I’m sure I don’t need to remind you of my disdain for fast food. But the results of this new study are too disturbing not to share. So I’m going to do it anyway.
As part of a recent investigation, European researchers evaluated questionnaires from almost 500,000 kids from over 50 countries. The children (or their guardians, in the case of young subjects) reported on both types and frequency of food intake.
They also reported on the prevalence of allergy symptoms. This included respiratory conditions–namely, asthma and rhinoconjunctivitis (runny nose, sneezing, watery eyes)–as well as eczema.
As it turns out, kids between the ages of six and seven who ate fast food three or more times per week were 27 percent more likely to have severe allergies, especially asthma.
That number jumped to 39 percent among fast food-eating teens. And these findings were consistent across regional, socioeconomic, and gender divides.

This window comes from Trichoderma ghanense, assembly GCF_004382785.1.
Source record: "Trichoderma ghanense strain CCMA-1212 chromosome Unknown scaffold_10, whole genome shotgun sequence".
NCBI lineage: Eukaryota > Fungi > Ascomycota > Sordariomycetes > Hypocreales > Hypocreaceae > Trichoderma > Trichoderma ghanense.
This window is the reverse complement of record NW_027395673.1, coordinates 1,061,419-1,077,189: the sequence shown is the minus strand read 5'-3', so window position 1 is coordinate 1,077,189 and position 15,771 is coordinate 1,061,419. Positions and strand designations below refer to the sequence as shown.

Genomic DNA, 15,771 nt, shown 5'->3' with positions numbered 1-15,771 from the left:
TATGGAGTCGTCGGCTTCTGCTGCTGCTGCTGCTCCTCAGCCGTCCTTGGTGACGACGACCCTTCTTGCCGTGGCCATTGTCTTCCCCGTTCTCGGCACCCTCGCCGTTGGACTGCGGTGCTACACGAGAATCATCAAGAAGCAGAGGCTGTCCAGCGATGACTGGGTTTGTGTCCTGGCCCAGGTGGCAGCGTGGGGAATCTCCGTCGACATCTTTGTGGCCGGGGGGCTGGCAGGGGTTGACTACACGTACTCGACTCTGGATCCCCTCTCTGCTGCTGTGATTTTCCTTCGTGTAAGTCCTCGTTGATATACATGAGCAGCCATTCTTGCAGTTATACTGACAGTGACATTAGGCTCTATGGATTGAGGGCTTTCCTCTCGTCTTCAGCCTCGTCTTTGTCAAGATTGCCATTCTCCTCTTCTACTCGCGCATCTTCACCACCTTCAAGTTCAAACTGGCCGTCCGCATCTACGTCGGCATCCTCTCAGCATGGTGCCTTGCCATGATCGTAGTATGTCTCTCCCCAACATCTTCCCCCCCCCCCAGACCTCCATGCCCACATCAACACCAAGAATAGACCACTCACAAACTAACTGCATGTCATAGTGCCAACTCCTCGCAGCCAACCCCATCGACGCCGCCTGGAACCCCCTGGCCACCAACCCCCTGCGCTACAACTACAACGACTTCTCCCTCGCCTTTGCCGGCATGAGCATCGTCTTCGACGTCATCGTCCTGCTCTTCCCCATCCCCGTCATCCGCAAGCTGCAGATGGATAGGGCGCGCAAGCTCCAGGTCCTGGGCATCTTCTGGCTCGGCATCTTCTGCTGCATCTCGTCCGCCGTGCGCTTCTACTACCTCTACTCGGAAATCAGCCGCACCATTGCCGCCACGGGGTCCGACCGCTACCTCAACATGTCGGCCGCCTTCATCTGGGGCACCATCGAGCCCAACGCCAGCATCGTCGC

These results appeared in the journal Thorax. And study authors conclude that they could have major significance to the public health–provided, of course, that the relationship is causal.
Meanwhile, I’m left to wonder how it’s possible that we’re still debating this. Of course the relationship is causal.
Childhood asthma rates have been soaring worldwide for decades now. And it would be beyond foolish to ignore one of the most obvious links in this dangerous chain.
That’s why I’m just going to go ahead and issue a warning now.
Parents, keep your kids as far away from fast food as possible…because that “happy meal” is anything but.
“Do fast foods cause asthma, rhinoconjunctivitis and eczema? Global findings from the International Study of Asthma and Allergies in Childhood (ISAAC) Phase Three.” Thorax. 2013 Jan 14.